Question: What evidence is there that One Laptop Per Child is working?\r\n
Nicholas Negroponte: Well perhaps the most compelling piece of evidence that I have found that this program is working, is that everywhere we go, truancy drops to zero and we go into some places where it's as high as 30% of the kids, and suddenly it's zero. And we have been doing experiments, before the actual laptop existed, for eight or nine years. And by that, I mean, kids with laptops in remote parts of the world, as best we can tell, all of those kids are in school still today, eight years, nine years later. And that's important because there is a belief that children drop out of school because they're needed by their families to work, or the little girls are needed to take care of younger siblings. It turns out that's not really true. Kids drop out of school mostly because school is boring and not particularly relevant, so, just the statistics on truancy and how long kids stay in school, to me, is very, very good evidence.\r\n
Then we have other things happening that are again, somewhat surprising. For example, in Peru, as many at 50% of the kids because they are in remote rural villages in the case of Peru are teaching their parents how to read and write. That is such a game changer in the sense, the role of the child is very different. It's not looking as a child as a recipient for whom you have some curriculum that you've figured out what they should learn and they digest it and then you test them to see if they've digested it, this is really actually children being the agents of change, and the self-esteem that children get from this, the joy that the parents get from it, the whole sort of village changes. Life changes in a very fundamental way. And so, we see that kind of think happening, time and time again. There are now so many machines out there in so many different places, there are 30 anecdotes a day.\r\n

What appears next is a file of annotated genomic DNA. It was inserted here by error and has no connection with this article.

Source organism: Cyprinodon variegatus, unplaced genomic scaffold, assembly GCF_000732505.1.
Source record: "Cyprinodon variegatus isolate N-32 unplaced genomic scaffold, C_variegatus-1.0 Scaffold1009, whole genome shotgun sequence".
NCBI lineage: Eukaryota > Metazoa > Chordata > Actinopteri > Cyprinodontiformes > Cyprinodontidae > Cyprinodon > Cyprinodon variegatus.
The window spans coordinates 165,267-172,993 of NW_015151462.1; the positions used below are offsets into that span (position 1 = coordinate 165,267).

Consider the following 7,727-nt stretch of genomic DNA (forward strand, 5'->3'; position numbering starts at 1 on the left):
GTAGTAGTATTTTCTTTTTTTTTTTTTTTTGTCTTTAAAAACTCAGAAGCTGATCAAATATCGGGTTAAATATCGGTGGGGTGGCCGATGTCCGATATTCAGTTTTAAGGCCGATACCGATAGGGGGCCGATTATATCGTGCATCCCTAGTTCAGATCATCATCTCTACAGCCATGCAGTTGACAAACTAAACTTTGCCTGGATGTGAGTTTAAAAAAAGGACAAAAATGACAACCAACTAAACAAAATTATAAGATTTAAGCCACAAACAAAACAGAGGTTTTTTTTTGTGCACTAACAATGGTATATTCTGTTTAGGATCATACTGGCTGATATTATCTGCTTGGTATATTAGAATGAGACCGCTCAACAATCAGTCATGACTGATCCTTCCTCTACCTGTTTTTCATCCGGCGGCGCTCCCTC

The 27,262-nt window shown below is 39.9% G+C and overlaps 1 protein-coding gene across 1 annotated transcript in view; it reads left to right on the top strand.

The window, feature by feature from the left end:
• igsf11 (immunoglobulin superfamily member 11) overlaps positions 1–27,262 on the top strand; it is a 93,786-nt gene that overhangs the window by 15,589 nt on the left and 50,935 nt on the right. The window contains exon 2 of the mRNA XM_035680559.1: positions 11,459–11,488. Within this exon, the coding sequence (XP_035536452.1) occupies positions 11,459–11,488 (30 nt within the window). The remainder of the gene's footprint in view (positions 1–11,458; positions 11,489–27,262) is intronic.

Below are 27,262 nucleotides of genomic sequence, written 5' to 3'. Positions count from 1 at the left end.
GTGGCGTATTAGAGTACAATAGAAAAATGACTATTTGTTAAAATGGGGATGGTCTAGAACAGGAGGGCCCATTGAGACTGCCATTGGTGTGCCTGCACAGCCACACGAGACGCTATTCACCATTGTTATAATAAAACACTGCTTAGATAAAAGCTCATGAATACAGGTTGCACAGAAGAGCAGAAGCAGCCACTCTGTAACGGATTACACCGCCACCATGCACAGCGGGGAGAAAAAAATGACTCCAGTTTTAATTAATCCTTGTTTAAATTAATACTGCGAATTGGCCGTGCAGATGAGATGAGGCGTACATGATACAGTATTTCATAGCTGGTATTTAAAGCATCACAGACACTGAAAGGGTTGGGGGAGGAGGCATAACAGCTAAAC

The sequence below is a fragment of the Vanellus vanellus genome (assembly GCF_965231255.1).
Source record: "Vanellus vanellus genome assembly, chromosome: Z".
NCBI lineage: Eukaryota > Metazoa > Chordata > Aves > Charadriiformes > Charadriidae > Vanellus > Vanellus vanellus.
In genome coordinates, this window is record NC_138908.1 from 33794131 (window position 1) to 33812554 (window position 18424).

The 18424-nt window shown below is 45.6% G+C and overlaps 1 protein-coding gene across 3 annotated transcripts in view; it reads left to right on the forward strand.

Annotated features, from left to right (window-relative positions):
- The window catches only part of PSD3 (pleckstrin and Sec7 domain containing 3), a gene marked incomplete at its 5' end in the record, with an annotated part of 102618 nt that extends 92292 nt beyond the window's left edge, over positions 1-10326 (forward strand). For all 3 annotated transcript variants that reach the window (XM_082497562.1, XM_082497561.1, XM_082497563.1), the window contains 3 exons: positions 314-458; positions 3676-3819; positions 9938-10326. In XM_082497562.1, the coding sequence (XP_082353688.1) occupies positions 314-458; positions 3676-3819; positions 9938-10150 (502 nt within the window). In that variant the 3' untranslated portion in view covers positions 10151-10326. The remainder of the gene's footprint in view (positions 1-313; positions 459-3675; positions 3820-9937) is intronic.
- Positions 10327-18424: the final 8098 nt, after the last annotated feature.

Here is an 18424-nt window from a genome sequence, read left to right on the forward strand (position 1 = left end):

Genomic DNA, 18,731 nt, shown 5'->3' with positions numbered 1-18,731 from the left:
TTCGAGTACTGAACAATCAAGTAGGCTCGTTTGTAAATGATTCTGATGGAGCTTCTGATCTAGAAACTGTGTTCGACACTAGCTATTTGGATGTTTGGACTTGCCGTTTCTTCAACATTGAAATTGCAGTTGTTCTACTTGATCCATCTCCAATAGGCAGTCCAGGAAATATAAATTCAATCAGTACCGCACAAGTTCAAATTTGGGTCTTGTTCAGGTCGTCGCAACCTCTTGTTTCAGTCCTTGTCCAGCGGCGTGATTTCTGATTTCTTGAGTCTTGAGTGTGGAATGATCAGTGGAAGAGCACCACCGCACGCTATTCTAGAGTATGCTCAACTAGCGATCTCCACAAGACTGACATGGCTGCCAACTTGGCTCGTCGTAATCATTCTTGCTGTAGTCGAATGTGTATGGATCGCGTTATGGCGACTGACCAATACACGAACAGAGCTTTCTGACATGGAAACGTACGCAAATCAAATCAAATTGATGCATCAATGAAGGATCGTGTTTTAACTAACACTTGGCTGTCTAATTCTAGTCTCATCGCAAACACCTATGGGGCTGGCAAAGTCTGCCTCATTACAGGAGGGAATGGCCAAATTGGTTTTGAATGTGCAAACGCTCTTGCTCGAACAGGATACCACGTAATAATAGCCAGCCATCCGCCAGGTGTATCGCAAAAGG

But they all come back to basically showing one thing and that is the passion that children have for learning. And when we go to school, very often, we don't see that passion because the way school is run, the disciplinary nature of it and the rote learning are so, sort of, offensive actually, that children sort of lose that passion more often than not. And so, one of the things that I think this laptop will do is be the death of rote learning because rote learning is a killer for most of us and for some people, it really excludes them.\r\n
Question: How can teachers and students make the most out of a new laptop?\r\n
Nicholas Negroponte: Well, let me do it from both perspectives. In the case of a teacher, what we have to do; now "we," whether it's One Laptop Per Child as an organization, or the in-country parent of the project, is give the teacher enough preparation to have self-confidence enough to let the child show them how to use it.\r\n
In the case of the child, you don't have to do very much for a child to get started. A lot of people told me at the beginning of this project that, you know, you can't just give a kid a laptop and walk away. Well, you know, you sort of can, actually. You really can, it's quite amazing. You can hand a closed box to a child that's never seen a computer, or doesn't use an automobile, or doesn't have electricity at home or at school, and they'll open that box and they’ll have that laptop working pretty quickly.\r\n